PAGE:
It may be grim up north but hope springs eternal
The target of World Cup 2011 is realistic, we're just not starting from a great place, writes Eddie Butler
There used to be a digital display at London's Paddington station showing the size of the US national debt. Dollars rose by the fistful, by the nano-second, although I presume the bankers would have reassured us that the numbers that mattered, the trillions owed, moved more slowly. Hell, what did they know?
The display has vanished, presumably because they ran out of space. It would have been interesting to see platforms 1, 2 and 3, with services to Penzance, Bristol Temple Meads and Swansea, elbowed aside by the General Motors bail-out.
Still, as one counter stops running up debt, another ticks down time. As the November internationals approach, we are reminded that the 2011 Rugby World Cup clock is now running, with just over 10 months to go before the tournament opens in Auckland. And the question grows more pressing: is anybody in the northern hemisphere in any position to challenge the southern?
The temptation is to say that Scotland -- they start a week later -- will be looking to kick on after their back-to-back double over Argentina last summer. To beat the Pumas once on tour was an achievement in anyone's books; to follow it up a week later with a second win was to be long feted.
But Scotland open up on Saturday week against the All Blacks and the harsh truth is that they have never beaten New Zealand.
It is obvious that England must have been fortified by their win against Australia last summer and are ready to rumble positively towards a tournament that holds no fears for them. Three World Cup finals, in 1991, 2003 and 2007, speak for themselves, and Martin Johnson has every reason to approach this latest campaign with his peak un-shrouded by cloud.
The retirement last week of Phil Vickery, after the umpteenth injury to his neck, underlined the reality of the modern game, the cruel law of engagement that will deprive a coach at any given time of nearly a quarter of his workforce. Much as the toughness of the Premiership is often stressed, this is not, however, the curse of the English, since the statistic applies the professional world over. Strangely enough, the injury rate is even higher in Sevens.
Oblivious to danger, England will be preparing to launch themselves at the All Blacks, confident as always in the set-piece strength of the forwards, and with a lurking belief that Ben Youngs could become the sensation of the age. A scrum-half who keeps defenders anchored to the fringes of the breakdowns opens up a new host of possibilities for England's underexposed back three.
The problem for England, and for all the other European nations trying to lay a path all the way to the final in Auckland on October 23 next year, is that right now in 2010 does not happen to be a particularly good starting point.
The All Blacks and the Wallabies arrive with a Bledisloe Cup match in Hong Kong under their belts. Nothing in training camp beats the real thing, which in this case doubles up as the next instalment in the duel between the maestro, Richie McCaw, and the young pretender, David Pocock, to see who is the best No 7 on the planet.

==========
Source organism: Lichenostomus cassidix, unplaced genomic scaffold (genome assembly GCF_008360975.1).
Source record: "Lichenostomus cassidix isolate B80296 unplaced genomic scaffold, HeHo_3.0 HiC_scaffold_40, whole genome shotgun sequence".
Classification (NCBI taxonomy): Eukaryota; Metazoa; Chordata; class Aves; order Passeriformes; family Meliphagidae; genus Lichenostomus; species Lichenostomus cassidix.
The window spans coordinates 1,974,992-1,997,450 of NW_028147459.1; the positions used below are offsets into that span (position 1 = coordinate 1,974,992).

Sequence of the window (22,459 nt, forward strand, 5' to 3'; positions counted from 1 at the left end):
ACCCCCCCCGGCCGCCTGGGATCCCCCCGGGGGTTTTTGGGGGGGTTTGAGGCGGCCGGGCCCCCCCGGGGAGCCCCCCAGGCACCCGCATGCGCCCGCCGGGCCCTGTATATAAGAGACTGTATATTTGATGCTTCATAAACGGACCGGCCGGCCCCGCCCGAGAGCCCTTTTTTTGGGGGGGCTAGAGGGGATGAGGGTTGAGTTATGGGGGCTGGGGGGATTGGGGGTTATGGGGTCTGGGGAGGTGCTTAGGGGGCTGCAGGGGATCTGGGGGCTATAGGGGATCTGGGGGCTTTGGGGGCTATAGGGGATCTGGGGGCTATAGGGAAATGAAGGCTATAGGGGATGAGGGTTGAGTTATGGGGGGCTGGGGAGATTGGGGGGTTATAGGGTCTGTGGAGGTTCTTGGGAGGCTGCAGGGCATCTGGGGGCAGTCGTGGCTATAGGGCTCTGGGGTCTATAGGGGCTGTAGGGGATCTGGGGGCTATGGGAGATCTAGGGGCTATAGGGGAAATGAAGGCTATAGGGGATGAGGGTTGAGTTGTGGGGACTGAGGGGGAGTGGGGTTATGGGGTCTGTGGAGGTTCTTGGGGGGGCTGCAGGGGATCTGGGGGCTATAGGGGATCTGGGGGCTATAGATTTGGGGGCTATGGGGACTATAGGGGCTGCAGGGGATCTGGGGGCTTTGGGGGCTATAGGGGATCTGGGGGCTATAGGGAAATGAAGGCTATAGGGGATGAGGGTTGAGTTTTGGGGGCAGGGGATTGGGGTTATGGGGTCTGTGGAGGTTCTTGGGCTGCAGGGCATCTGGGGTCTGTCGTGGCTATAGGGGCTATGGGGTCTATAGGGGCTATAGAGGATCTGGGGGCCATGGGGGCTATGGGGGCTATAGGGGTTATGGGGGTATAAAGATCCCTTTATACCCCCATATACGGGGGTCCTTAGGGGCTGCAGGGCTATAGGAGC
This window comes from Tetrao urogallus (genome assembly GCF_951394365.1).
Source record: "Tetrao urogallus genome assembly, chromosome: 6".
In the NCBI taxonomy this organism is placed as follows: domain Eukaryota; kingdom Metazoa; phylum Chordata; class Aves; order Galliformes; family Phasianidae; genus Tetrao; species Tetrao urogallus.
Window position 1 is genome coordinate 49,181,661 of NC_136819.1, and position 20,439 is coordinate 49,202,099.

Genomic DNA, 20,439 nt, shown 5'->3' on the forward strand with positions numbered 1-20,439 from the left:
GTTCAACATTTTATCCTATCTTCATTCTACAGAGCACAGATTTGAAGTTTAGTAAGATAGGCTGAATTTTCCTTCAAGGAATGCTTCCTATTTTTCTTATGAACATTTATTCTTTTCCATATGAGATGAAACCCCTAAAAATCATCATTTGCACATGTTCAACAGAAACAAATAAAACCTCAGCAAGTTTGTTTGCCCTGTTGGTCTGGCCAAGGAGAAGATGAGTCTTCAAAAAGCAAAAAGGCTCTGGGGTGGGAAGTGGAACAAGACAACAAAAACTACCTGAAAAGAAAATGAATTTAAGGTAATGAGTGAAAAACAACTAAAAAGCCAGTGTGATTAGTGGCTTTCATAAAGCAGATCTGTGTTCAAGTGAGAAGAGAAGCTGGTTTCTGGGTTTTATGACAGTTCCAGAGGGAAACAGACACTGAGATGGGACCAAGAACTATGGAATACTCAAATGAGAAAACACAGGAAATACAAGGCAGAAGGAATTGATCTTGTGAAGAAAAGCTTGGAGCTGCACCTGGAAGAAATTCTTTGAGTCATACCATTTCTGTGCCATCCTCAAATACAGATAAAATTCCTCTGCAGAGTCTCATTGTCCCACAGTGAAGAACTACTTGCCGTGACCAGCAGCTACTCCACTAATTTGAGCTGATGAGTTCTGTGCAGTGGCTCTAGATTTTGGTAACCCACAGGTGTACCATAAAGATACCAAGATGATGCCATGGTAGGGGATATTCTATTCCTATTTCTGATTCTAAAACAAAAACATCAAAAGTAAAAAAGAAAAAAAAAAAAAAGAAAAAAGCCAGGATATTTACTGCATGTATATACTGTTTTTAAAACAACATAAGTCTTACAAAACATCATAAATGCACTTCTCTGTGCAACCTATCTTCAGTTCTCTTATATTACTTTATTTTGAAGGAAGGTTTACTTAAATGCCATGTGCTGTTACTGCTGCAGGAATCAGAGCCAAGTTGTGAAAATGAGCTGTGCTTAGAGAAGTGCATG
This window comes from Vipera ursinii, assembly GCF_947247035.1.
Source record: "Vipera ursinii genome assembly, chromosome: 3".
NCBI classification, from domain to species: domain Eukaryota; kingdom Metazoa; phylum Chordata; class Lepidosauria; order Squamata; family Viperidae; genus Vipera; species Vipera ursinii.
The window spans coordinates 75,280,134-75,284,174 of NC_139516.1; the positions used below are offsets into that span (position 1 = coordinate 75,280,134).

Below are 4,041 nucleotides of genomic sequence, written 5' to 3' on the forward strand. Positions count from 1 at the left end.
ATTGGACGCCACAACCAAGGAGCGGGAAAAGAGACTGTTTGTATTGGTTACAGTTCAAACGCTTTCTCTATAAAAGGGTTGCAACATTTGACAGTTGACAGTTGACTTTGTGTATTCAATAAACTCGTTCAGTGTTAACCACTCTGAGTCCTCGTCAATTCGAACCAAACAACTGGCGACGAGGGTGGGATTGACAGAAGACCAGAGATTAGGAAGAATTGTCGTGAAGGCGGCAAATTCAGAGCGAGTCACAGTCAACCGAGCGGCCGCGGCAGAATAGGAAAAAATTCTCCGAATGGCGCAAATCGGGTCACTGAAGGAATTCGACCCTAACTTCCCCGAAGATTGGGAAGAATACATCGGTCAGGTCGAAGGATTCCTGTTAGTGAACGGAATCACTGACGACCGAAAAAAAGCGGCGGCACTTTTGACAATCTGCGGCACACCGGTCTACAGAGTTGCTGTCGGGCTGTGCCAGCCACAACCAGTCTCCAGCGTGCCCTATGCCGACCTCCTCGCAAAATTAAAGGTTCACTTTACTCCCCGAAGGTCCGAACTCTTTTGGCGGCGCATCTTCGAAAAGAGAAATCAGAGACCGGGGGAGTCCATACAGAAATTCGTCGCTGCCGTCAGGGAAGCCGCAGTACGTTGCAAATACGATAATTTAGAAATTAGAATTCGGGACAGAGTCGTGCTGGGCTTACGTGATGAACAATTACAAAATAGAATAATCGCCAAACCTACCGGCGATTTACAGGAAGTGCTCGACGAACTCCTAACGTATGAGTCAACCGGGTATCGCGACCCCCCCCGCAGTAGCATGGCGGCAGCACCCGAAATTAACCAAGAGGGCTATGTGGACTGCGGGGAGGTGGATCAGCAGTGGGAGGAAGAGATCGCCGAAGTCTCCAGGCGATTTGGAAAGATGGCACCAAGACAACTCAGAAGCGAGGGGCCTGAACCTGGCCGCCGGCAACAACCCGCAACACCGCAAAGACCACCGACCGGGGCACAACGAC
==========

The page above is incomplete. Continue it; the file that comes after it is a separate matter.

Wales and England go into their respective games against Australia and New Zealand cold, barely rested after the recent Heineken Cup games. Two rounds of cross-border competition served a purpose, but only for the sub-international units. The Ospreys, for example, would have been lifted by their victory over London Irish, but as a pointer towards the next level it offered not much more than extra bruises. Everything at that regional level -- including the subsequent defeat away to Glasgow in the Magners League -- will have to be unpicked for the Wales cause. It takes time.
South Africa might say they too had players devoted to another cause this very weekend, before descending on our parts. The Currie Cup final pitched Western Province against the Natal Sharks with a host of Springboks involved, from Schalk Burger and Bryan Habana on one side to the entire Sharks front row on the other.
Compare that with Ireland's careful protection of their international players through the opening weeks of this season, and it perhaps leaves them with the best chance of landing a victory on the opening weekend of the autumn series, especially if they declare Brian O'Driscoll fit for action after his hamstring strain.
Even in Ireland, where national and regional causes rarely clash, there have been rumblings about the lack of appearances by the stars, but if Declan Kidney can launch international rugby at the new stadium with a win, then all the moans about value for money, including a few gripes about ticket prices at the new manor, will soon be forgotten.
John Steele, the new chief executive of the Rugby Football Union, has set a certain target for Johnson: two wins. This does not seem unreasonable. It's just that they've given themselves the toughest assignment in the opening game: those All Blacks. It may equally be said that two victories do allow for two defeats, which seems just as reasonable.
Wales probably have in mind two victories also. Their problem is that Fiji, in the light of what happened at the 2007 World Cup, are not a given.
Warren Gatland presumably will still use his Friday night game on November 19 to experiment a little, but the nature of the opposition, plus the memory of how such experimentation very nearly backfired on him in Rome in 2009, might restrain him.
The slightly gloomy point, I suppose, is that the ticking counter might register more debt than progress this November. It might, however, also record the time when new reputations were established. Keep an eye on Ireland's Sean O'Brien, Andrew Bishop for Wales, Ben Youngs as mentioned, and Ruaridh Jackson for Scotland. Can the southern hemisphere be beaten?
Yes, but perhaps not yet.